Start with Technology, End with Trust

The central economic imperative of the industrial age was to increase productivity. Every aspect of an industrial firm–from its machines to its organizational structure–was tailored to enhance the efficiency of economic production. But today productivity is a nearly meaningless byproduct in the network economy.

The central economic imperative of the network economy is to amplify relationships.

Every aspect of a networked firm–from its hardware to its distributed organization–is created to increase the quantity and quality of economic relationships.



The network is a structure…

…to generate relationships. Networks haul relations the way rivers once hauled freight. When everything is connected to everything else, relationships are rampant. Each variety of connection in a network begets a relationship. Between firms and other firms. Between firms and customers. Between customers and the government. Between customers and other customers. Between employees and other firm’s employees. Between customers and machines. Between machines and machines, objects and objects, objects and customers. There is no end to the complexity and subtlety of relationships spawned in a network economy.

Each of these types of relationship has its own specific dynamics and quirks. And each is nurtured by a particular type of technology. The technologies of jelly bean chip and boundless bandwidth are, in the end, relationship technologies. “We need to shift away from the notion of technology managing information and toward the idea of technology as a medium of relationships,” writes Michael Schrage in Shared Minds, a book about the new technologies of collaboration. Despite the billions of bits that information hardware can process in a second, the only matter of consequence silicon produces are relationships.

Of course reputation and trust have been essential in all economies of the past, so what’s new? Only two things:

  • With the decreased importance of productivity, relationships and their allies become the main economic event.
  • Telecommunications and globalism are intensifying, increasing, and transforming the ordinary state of relationships into an excited state of hyperrelations–over long distances, all the time, all places, all ways. It’s not Kansas anymore; it’s Oz.

Relationships among more than two people can be structured as hierarchies or as networks. In hierarchies, members are ranked in privilege relative to one another; in networks, members relate as peers–counterparts of similar power and opportunity. In previous ages the most intelligent way to construct a complex organization in the absence of plentiful information was to build a hierarchy. Rank is a clever and workable substitute for ubiquitous real-time information. When information is scarce, follow orders.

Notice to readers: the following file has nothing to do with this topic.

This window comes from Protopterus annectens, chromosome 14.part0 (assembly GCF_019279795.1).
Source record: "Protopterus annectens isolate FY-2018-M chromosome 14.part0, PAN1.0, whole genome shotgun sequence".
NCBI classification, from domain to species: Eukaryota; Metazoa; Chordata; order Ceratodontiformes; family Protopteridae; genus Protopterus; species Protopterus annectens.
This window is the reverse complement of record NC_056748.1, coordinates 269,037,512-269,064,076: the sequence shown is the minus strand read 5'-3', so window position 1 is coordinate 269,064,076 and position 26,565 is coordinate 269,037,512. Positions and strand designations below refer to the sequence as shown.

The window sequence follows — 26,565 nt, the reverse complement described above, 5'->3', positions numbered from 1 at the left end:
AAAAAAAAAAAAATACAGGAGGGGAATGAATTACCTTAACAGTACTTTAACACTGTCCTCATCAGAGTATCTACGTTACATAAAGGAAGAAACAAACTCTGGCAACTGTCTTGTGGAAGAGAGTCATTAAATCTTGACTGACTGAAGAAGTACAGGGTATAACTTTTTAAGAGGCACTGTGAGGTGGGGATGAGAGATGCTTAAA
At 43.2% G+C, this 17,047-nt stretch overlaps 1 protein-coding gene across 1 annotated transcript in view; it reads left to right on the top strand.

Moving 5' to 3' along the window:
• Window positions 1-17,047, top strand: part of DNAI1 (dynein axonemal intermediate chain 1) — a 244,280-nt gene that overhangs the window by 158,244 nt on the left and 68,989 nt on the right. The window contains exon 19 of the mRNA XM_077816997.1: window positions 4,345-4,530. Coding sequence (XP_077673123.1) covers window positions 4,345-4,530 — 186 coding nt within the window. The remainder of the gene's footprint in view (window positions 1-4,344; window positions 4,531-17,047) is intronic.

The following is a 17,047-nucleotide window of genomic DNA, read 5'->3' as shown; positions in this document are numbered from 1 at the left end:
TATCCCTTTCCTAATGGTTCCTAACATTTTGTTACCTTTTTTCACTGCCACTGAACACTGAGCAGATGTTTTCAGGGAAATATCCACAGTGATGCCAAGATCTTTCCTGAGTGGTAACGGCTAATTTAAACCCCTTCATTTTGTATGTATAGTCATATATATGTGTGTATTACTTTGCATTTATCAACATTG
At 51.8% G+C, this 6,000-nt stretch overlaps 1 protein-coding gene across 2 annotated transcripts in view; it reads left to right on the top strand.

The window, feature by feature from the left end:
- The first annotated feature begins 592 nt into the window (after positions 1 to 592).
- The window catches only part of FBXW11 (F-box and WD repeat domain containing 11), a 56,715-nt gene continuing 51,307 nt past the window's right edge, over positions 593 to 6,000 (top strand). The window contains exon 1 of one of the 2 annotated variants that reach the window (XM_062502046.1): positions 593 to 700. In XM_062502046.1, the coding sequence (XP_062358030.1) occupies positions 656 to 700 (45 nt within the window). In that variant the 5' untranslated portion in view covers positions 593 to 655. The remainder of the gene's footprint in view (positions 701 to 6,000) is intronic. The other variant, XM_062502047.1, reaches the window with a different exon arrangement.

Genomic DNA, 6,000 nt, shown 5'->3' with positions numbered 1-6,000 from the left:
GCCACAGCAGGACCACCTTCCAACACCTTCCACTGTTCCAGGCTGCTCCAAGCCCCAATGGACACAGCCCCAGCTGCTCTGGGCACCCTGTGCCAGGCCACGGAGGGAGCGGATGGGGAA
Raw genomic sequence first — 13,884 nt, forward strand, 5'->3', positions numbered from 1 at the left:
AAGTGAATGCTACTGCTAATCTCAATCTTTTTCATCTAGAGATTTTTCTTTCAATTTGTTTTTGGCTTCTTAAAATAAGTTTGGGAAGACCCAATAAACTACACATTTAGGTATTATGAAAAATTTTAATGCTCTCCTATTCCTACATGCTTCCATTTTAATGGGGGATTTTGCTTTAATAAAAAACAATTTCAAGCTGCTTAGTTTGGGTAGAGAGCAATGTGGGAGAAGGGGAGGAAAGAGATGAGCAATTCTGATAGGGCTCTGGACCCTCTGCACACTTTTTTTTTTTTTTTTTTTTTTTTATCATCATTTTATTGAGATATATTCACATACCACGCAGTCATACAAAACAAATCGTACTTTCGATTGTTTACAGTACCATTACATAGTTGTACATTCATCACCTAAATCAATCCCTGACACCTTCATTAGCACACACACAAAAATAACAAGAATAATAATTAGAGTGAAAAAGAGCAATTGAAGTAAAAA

When information is plentiful…

…peers take over.

In fact, as reliable information becomes common, almost nothing can stop peers from taking over. As computers and communications unloose a million bits of information in every dimension, we see peerages form in every dimension. Email and voice mail have brought peerage pressure to corporations. The flattening effect of network technologies and the subsequent turmoil in the organization of business firms is well recognized. But in many ways the emerging peerlike relationship between boss and staff is probably the least interesting and least important of all the relational changes now taking place.

More consequential is the relation between customer and firm, which is yielding to the peer effect. More important still is the relation between firm and firm, which is shifting rapidly to a web of overlapping nets. Still more vital is the lateral relation between customer and customer, which is just beginning to brew. Finally, the elevated relation between customers (rather than citizens) and the rest of society, a relation that is just now being defined, may be the most important of all, as economics elbows its way into every activity. As an example of expanding relationships, consider the traditional relationship between customer and a firm, roles that have been around forever. In the network economy the separation between customers and a firm’s employees often vanishes.



When you pump your own gas at the filling station…

…are you working for the gas station or for yourself? Are all those people waiting in line behind the ATM machine more highly evolved bank customers or just nonpaid bank tellers? When you take a pregnancy test at home, are you a savvy self-helper, or part of the HMO’s plan to reduce costs? The answer, of course, is both. When everyone is linked into a web, it’s impossible to tell which side you are on.